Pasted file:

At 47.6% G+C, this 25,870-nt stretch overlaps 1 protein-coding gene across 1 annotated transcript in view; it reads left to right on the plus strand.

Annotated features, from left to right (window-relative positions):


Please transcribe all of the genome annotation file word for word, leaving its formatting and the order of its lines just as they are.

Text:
At 47.6% G+C, this 25,870-nt stretch overlaps 1 protein-coding gene across 1 annotated transcript in view; it reads left to right on the plus strand.

Annotated features, from left to right (window-relative positions):